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Lesson Transcript

Talking Japanese Culture, Season 1, Lesson 20 – Top 5 Famous Businessmen in Japan
Hello, and welcome to JapanesePod101.com. I’m Eric.
In this lesson we will talk about the ​"Top 5 Famous Businessmen in Japan”.
The first person (on the list) is (J: Matsushita Kōnosuke ). He is the charismatic founder of the Panasonic groups (J: Panasonikku), and is known for his business philosophy for creating wealth for society.
Born in 1894, Matsushita left primary school and was sent to serve as an apprentice at age nine, after his father failed in business.
However, he excelled in running a business during his apprenticeship. In 1918, he started a little store that sold lamp sockets, which later became one of the world’s leading electronics makers.
Matsushita has also made significant contributions to Japanese society by setting up a private institute to groom future civic leaders.
The next person (on the list) is (J: Toyoda Eiji). He was the fifth President and the first chairman of Toyota (J: Toyota).
Eiji Toyoda is the cousin and the right-hand man of the car maker’s founder Kiichiro Toyoda. Eiji is known to have developed and implemented the “Just-In-Time” production method within the company as a means of eliminating waste and to improve productivity.
In 2013, Eiji Toyoda passed away at the age of 100, leaving behind a legacy of leadership philosophies and practices. Today, however, he is still remembered as one of the brightest business leaders of the world.
The next person (on the list) is (J: . This man, the son of a poor blacksmith, is the one who started Honda Motors (J: Honda giken kōgyō) from the ruins of World War II.
Soichiro Honda was a man with a big personality, who was often described as freewheeling and unrestrained. Once when he was a child, for instance, he created the family’s name stamp to forge his parents’ signatures as a confirmation of receiving his terrible school reports.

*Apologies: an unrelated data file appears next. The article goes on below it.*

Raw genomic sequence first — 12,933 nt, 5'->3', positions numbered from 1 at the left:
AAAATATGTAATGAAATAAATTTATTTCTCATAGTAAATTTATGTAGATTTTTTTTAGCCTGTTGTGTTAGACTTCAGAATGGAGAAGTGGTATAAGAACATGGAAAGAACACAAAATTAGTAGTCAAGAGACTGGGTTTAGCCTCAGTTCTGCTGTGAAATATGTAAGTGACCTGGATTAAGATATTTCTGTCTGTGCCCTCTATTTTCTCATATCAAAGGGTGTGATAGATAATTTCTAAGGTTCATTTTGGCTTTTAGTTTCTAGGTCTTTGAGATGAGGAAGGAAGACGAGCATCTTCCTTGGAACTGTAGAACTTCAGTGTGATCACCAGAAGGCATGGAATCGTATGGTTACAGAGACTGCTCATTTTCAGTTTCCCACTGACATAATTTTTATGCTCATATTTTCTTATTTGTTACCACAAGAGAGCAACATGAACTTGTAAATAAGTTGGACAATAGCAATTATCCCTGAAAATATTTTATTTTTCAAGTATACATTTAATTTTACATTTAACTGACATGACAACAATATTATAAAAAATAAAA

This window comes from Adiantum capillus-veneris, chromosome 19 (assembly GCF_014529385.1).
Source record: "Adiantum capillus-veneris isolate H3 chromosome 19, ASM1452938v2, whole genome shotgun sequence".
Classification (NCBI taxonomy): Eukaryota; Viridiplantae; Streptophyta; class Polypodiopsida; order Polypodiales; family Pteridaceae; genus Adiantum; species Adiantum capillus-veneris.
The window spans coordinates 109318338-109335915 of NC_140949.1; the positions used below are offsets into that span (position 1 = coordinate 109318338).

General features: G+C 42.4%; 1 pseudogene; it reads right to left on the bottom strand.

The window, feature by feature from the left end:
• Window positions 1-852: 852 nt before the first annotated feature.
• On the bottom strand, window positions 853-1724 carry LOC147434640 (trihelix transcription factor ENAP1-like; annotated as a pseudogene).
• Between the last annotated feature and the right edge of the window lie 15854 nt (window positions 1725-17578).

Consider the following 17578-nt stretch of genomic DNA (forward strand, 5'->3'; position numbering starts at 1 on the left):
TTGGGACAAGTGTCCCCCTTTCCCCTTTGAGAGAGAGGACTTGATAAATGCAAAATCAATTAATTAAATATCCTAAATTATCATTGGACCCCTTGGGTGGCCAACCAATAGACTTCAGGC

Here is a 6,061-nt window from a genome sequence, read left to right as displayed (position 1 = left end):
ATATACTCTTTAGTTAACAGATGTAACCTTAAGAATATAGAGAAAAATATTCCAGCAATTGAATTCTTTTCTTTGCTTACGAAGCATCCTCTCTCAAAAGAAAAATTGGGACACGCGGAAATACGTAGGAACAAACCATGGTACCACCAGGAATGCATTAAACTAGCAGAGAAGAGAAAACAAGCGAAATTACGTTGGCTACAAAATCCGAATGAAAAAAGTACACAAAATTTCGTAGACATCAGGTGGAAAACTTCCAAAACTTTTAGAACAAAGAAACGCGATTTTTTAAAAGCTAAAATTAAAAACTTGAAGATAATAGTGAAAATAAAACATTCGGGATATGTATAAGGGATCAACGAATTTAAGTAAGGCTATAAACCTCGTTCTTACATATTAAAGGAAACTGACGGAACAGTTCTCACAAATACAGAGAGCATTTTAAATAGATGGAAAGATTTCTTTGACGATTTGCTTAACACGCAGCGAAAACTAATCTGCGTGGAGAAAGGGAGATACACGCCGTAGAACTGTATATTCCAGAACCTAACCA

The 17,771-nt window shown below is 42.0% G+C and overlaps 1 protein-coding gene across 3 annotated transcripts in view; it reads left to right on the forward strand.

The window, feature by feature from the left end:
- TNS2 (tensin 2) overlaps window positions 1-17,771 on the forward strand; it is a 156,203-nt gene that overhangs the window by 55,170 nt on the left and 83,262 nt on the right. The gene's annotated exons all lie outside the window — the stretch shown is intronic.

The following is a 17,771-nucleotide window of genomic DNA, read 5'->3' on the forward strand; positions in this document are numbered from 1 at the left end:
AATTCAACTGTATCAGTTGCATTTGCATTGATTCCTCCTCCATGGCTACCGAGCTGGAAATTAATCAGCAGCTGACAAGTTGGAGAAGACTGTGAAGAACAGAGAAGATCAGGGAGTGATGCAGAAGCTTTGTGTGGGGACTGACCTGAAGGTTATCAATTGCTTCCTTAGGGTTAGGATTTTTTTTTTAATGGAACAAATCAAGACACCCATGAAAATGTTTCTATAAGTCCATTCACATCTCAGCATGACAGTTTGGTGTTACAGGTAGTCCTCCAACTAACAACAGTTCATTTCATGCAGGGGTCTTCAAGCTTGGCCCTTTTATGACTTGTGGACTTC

The rebellious mechanic had also tirelessly fought against tradition, and didn’t hesitate to criticize or stand against government officials.
The next topic is about (J: Morita Akio) and (J: Ibuka Masaru). These two jointly founded consumer electronics giant Sony (J: Sonī).
In 1946 post-war Tokyo, engineers Morita and Ibuka set up a radio-repair shop, Tokyo Telecommunications Engineering Corporation (J: Tōkyō Tsūshin Kōgyō), which later became Sony.
The small company initially faced a number of financial challenges. But the company gradually grew to lead the world’s product innovations thanks to Morita’s brilliant fundraising talent and Ibuka’s technical engineering skills.
The last person (on the list) is (J: Inamori Kazuo). Inamori, ordained as a Buddhist monk, founded both the electronic components maker Kyocera (J: Kyōsera) and the telecommunications firm KDDI (J: KDDI).
In 1959, 27-year-old Inamori and seven friends started Kyoto Ceramic which is now known as Kyocera. He later founded the parent company of the current KDDI.
In 2010, Inamori also took on the task of leading the turnaround of Japan Airlines without pay. With no experience in the aviation business, the management guru successfully rebuilt the carrier that had once almost gone bankrupt.
That’s all we have for this lesson. The postwar success of the Japanese economy couldn’t have been achieved without these charismatic and hard-working business leaders. Feel free to leave us a comment and let us know your thoughts! Thanks for listening and we’ll see you next time. Until then, bye!


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